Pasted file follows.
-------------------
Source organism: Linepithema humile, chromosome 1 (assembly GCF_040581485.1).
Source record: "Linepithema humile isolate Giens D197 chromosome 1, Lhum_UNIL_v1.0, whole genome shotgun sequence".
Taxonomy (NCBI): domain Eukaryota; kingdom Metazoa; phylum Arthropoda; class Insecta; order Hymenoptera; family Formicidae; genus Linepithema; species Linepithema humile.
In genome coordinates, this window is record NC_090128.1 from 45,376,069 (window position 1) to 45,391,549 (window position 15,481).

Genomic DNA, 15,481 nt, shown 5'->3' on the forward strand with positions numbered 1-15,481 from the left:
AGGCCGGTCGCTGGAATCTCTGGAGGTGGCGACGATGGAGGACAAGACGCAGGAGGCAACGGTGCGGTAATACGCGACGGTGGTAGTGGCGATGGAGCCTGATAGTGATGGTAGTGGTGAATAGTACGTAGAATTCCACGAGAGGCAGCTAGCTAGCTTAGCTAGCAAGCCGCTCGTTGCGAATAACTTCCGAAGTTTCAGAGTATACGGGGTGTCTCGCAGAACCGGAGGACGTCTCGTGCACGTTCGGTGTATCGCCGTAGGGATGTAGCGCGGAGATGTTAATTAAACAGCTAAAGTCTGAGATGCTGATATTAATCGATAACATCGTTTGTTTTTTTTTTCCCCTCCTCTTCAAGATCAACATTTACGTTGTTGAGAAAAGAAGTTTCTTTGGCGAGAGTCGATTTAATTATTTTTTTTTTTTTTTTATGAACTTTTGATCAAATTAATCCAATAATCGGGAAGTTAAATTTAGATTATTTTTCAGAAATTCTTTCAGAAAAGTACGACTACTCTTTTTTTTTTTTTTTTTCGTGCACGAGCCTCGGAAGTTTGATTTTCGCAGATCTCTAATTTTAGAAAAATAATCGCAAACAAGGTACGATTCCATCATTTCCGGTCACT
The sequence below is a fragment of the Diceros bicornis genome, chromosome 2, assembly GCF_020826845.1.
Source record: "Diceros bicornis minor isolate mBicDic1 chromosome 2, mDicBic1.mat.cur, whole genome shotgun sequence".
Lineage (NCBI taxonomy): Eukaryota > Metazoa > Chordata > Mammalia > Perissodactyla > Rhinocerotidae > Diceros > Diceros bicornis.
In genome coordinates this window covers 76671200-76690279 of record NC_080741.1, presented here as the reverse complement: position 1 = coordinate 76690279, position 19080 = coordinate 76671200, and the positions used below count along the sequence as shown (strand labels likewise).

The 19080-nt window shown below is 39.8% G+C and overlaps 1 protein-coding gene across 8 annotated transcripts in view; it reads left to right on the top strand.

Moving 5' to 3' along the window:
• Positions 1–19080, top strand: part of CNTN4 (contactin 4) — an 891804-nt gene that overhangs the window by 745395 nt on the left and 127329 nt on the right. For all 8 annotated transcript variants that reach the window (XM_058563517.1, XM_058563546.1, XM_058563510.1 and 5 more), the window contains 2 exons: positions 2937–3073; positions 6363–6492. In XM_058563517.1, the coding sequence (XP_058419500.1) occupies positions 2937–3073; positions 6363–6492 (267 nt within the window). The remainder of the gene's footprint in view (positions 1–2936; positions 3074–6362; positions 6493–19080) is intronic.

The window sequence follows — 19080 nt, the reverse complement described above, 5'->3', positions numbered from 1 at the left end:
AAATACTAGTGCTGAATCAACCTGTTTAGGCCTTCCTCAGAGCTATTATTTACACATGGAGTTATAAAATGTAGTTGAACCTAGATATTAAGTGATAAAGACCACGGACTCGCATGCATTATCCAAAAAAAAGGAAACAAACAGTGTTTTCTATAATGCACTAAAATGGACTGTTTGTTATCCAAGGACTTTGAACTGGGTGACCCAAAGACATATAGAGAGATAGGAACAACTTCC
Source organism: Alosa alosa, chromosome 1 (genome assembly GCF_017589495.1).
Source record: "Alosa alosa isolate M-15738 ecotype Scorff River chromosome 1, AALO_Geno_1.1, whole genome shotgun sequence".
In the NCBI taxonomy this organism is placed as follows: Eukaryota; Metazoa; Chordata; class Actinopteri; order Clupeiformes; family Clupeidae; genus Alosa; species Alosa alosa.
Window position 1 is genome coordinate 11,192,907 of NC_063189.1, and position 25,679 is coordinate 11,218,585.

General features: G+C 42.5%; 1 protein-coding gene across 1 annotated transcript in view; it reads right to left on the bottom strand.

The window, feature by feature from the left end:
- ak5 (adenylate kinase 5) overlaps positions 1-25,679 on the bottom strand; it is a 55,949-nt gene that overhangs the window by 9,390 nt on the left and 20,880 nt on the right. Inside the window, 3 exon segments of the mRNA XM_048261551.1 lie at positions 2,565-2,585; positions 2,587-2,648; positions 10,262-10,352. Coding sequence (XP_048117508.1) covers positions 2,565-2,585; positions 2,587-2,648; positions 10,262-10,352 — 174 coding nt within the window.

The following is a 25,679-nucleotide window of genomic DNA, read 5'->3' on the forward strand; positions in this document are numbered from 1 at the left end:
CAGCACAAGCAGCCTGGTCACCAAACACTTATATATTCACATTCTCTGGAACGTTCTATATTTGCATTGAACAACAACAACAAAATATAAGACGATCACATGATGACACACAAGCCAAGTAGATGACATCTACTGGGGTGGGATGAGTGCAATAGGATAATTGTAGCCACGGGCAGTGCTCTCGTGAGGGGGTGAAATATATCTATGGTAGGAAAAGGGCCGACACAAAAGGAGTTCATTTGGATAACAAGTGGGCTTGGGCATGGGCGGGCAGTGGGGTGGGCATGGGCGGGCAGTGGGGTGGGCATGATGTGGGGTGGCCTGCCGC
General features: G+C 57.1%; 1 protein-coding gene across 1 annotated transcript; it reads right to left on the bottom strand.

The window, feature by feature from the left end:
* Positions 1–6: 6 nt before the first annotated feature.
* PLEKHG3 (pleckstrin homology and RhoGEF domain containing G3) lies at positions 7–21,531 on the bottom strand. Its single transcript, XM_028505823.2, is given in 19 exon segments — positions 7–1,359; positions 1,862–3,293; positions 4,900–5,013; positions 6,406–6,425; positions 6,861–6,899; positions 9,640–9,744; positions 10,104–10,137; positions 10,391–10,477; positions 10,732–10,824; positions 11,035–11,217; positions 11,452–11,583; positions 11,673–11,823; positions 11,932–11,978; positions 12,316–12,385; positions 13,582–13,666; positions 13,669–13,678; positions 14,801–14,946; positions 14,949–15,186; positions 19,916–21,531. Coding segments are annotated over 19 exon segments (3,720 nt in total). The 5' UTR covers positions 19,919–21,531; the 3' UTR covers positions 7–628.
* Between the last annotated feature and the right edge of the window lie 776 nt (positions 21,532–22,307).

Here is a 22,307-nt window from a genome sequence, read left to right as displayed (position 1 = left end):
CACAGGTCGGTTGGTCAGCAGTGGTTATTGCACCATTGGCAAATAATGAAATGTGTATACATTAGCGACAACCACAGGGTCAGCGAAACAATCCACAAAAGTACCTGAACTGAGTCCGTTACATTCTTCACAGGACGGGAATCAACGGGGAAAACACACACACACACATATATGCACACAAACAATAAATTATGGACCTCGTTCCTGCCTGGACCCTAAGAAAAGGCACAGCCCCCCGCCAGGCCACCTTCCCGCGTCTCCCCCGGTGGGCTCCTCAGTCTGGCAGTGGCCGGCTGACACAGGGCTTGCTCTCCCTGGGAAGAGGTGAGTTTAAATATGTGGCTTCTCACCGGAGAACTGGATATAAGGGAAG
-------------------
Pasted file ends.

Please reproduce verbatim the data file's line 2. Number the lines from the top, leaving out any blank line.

Source record: "Linepithema humile isolate Giens D197 chromosome 1, Lhum_UNIL_v1.0, whole genome shotgun sequence".